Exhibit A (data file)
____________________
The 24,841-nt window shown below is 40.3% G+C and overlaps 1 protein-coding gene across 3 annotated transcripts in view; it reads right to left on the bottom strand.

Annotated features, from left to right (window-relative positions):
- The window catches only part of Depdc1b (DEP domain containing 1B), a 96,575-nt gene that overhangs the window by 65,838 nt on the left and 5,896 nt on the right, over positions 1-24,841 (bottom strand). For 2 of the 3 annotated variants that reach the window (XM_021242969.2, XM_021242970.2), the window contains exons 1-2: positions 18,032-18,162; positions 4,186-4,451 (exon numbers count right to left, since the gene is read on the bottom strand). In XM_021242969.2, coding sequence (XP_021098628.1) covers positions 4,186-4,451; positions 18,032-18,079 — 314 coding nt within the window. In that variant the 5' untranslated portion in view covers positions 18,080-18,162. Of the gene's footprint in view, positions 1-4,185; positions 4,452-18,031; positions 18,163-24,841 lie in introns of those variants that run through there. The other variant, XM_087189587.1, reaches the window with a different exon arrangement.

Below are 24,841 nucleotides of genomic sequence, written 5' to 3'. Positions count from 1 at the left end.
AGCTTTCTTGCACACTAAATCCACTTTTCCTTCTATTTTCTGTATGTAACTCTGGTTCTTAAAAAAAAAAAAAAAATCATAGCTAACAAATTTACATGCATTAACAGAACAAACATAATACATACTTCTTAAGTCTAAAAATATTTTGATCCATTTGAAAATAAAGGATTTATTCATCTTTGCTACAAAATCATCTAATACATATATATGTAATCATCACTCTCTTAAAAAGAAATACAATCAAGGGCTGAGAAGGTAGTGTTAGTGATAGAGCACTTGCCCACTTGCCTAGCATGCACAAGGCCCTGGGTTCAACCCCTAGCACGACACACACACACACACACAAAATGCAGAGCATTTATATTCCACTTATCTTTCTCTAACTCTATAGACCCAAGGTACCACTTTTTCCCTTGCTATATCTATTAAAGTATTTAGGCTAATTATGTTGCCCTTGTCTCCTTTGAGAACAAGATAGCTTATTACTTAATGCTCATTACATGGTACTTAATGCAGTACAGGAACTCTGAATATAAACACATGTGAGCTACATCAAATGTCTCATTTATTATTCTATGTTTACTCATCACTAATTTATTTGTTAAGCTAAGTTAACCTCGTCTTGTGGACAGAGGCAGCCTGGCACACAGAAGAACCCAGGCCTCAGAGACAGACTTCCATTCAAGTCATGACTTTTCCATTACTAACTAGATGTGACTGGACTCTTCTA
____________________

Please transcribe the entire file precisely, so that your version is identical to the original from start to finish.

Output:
The 24,841-nt window shown below is 40.3% G+C and overlaps 1 protein-coding gene across 3 annotated transcripts in view; it reads right to left on the bottom strand.

Annotated features, from left to right (window-relative positions):
- The window catches only part of Depdc1b (DEP domain containing 1B), a 96,575-nt gene that overhangs the window by 65,838 nt on the left and 5,896 nt on the right, over positions 1-24,841 (bottom strand). For 2 of the 3 annotated variants that reach the window (XM_021242969.2, XM_021242970.2), the window contains exons 1-2: positions 18,032-18,162; positions 4,186-4,451 (exon numbers count right to left, since the gene is read on the bottom strand). In XM_021242969.2, coding sequence (XP_021098628.1) covers positions 4,186-4,451; positions 18,032-18,079 — 314 coding nt within the window. In that variant the 5' untranslated portion in view covers positions 18,080-18,162. Of the gene's footprint in view, positions 1-4,185; positions 4,452-18,031; positions 18,163-24,841 lie in introns of those variants that run through there. The other variant, XM_087189587.1, reaches the window with a different exon arrangement.

Below are 24,841 nucleotides of genomic sequence, written 5' to 3'. Positions count from 1 at the left end.
AGCTTTCTTGCACACTAAATCCACTTTTCCTTCTATTTTCTGTATGTAACTCTGGTTCTTAAAAAAAAAAAAAAAATCATAGCTAACAAATTTACATGCATTAACAGAACAAACATAATACATACTTCTTAAGTCTAAAAATATTTTGATCCATTTGAAAATAAAGGATTTATTCATCTTTGCTACAAAATCATCTAATACATATATATGTAATCATCACTCTCTTAAAAAGAAATACAATCAAGGGCTGAGAAGGTAGTGTTAGTGATAGAGCACTTGCCCACTTGCCTAGCATGCACAAGGCCCTGGGTTCAACCCCTAGCACGACACACACACACACACACAAAATGCAGAGCATTTATATTCCACTTATCTTTCTCTAACTCTATAGACCCAAGGTACCACTTTTTCCCTTGCTATATCTATTAAAGTATTTAGGCTAATTATGTTGCCCTTGTCTCCTTTGAGAACAAGATAGCTTATTACTTAATGCTCATTACATGGTACTTAATGCAGTACAGGAACTCTGAATATAAACACATGTGAGCTACATCAAATGTCTCATTTATTATTCTATGTTTACTCATCACTAATTTATTTGTTAAGCTAAGTTAACCTCGTCTTGTGGACAGAGGCAGCCTGGCACACAGAAGAACCCAGGCCTCAGAGACAGACTTCCATTCAAGTCATGACTTTTCCATTACTAACTAGATGTGACTGGACTCTTCTA